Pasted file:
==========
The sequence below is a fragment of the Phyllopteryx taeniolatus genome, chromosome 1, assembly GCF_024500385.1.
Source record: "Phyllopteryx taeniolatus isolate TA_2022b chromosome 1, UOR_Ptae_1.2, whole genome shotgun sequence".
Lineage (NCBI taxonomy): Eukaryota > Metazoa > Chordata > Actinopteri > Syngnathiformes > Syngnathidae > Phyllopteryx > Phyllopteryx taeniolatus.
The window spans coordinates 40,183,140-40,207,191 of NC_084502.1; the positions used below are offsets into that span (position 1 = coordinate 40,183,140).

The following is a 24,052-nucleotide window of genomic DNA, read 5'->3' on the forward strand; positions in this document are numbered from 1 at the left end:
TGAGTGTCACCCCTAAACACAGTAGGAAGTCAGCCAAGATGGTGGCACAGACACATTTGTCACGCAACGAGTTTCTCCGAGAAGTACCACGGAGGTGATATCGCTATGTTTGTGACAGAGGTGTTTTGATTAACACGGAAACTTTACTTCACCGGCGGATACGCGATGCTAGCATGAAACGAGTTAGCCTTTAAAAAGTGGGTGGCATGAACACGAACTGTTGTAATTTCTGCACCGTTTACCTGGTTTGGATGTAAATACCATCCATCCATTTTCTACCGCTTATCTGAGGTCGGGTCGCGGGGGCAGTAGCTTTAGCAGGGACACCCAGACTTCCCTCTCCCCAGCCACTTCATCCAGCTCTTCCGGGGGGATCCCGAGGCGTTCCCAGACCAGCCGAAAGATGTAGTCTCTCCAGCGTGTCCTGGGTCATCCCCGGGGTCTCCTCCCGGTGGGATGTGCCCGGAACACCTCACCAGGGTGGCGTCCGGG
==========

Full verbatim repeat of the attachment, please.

The sequence below is a fragment of the Phyllopteryx taeniolatus genome, chromosome 1, assembly GCF_024500385.1.
Source record: "Phyllopteryx taeniolatus isolate TA_2022b chromosome 1, UOR_Ptae_1.2, whole genome shotgun sequence".
Lineage (NCBI taxonomy): Eukaryota > Metazoa > Chordata > Actinopteri > Syngnathiformes > Syngnathidae > Phyllopteryx > Phyllopteryx taeniolatus.
The window spans coordinates 40,183,140-40,207,191 of NC_084502.1; the positions used below are offsets into that span (position 1 = coordinate 40,183,140).

The following is a 24,052-nucleotide window of genomic DNA, read 5'->3' on the forward strand; positions in this document are numbered from 1 at the left end:
TGAGTGTCACCCCTAAACACAGTAGGAAGTCAGCCAAGATGGTGGCACAGACACATTTGTCACGCAACGAGTTTCTCCGAGAAGTACCACGGAGGTGATATCGCTATGTTTGTGACAGAGGTGTTTTGATTAACACGGAAACTTTACTTCACCGGCGGATACGCGATGCTAGCATGAAACGAGTTAGCCTTTAAAAAGTGGGTGGCATGAACACGAACTGTTGTAATTTCTGCACCGTTTACCTGGTTTGGATGTAAATACCATCCATCCATTTTCTACCGCTTATCTGAGGTCGGGTCGCGGGGGCAGTAGCTTTAGCAGGGACACCCAGACTTCCCTCTCCCCAGCCACTTCATCCAGCTCTTCCGGGGGGATCCCGAGGCGTTCCCAGACCAGCCGAAAGATGTAGTCTCTCCAGCGTGTCCTGGGTCATCCCCGGGGTCTCCTCCCGGTGGGATGTGCCCGGAACACCTCACCAGGGTGGCGTCCGGG